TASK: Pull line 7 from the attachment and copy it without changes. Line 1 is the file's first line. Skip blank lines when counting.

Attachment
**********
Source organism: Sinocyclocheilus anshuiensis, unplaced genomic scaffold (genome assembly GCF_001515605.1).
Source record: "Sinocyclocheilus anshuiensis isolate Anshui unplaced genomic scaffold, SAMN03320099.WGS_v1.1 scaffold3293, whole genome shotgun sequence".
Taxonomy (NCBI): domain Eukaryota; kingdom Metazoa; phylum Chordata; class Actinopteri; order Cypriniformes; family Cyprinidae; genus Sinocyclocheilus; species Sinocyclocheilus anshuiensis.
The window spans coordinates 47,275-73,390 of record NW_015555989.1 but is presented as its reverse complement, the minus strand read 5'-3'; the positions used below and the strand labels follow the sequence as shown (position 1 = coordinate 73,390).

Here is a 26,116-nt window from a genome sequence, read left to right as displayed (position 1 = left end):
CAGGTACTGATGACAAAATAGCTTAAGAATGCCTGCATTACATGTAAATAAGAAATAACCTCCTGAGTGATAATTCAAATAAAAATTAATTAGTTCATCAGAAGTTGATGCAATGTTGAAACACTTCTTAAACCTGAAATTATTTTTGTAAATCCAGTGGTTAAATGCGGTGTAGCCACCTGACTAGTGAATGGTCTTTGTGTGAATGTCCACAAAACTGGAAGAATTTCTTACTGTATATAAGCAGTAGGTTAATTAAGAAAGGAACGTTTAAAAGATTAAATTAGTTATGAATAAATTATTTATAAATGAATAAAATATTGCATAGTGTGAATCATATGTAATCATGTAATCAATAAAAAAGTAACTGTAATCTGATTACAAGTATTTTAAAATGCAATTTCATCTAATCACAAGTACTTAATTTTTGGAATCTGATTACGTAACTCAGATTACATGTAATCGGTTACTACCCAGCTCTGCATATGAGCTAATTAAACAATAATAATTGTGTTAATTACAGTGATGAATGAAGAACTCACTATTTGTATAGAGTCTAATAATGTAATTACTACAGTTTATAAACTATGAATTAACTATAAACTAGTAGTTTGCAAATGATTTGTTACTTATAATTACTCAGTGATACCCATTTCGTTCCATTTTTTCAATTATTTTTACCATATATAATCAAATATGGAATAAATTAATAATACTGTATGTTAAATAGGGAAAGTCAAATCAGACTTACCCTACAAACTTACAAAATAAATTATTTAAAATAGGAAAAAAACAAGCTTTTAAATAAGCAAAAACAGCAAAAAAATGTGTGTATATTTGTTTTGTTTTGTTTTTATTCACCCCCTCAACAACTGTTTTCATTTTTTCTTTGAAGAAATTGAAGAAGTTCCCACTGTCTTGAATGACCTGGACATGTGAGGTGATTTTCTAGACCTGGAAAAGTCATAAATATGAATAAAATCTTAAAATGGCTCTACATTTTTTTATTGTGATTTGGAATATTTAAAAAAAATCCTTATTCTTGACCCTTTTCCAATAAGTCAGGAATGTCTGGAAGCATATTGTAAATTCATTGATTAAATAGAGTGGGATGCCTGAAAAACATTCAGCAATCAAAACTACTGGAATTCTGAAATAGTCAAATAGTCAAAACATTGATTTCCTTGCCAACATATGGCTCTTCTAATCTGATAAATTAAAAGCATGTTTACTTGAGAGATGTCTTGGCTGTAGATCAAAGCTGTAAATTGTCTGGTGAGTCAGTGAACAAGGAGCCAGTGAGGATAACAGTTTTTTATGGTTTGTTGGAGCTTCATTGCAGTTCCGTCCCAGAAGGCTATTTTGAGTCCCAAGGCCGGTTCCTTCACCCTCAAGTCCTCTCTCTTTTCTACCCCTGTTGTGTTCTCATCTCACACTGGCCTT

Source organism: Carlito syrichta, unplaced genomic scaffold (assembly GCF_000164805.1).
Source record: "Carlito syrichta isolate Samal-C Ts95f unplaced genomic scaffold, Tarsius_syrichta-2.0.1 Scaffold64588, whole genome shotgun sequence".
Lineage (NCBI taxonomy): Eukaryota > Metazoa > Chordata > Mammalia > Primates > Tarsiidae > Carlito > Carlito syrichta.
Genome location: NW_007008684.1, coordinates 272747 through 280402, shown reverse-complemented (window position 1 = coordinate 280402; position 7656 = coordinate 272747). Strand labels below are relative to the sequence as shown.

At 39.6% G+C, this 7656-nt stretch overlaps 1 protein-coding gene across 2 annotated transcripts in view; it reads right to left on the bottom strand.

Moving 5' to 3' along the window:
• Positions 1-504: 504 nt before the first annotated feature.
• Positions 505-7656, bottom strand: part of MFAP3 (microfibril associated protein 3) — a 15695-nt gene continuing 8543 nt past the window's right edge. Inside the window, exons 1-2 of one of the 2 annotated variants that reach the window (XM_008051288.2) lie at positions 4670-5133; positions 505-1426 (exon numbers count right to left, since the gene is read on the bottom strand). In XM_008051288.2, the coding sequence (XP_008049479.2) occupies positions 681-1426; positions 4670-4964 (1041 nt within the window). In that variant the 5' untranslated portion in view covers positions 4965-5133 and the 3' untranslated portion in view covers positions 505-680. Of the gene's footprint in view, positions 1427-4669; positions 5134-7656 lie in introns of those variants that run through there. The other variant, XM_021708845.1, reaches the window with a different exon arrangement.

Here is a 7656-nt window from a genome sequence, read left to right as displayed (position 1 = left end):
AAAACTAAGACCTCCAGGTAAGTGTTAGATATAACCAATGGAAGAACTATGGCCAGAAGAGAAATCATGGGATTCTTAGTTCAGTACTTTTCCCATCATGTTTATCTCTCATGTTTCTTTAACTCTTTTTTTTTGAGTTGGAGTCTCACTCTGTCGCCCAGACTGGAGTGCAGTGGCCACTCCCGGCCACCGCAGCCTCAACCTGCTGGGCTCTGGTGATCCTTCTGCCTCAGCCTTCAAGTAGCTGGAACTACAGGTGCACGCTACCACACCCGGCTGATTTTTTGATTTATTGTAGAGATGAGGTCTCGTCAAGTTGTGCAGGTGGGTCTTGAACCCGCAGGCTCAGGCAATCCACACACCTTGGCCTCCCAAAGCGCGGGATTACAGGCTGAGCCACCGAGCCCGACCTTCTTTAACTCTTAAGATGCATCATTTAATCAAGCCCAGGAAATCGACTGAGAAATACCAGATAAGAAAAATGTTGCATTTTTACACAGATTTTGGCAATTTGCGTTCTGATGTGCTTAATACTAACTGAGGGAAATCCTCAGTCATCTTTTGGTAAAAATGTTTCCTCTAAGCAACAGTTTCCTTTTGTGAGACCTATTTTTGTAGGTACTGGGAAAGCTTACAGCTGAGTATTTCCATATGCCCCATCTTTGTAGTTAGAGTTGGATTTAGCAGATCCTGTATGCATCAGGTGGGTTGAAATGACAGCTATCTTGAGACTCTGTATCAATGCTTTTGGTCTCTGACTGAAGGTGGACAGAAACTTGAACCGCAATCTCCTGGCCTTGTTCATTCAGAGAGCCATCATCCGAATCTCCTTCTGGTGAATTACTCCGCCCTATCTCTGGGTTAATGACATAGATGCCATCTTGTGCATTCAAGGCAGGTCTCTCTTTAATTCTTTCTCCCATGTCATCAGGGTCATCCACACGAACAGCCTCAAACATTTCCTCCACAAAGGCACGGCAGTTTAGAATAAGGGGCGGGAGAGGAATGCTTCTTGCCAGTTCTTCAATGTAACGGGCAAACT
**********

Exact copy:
Source organism: Carlito syrichta, unplaced genomic scaffold (assembly GCF_000164805.1).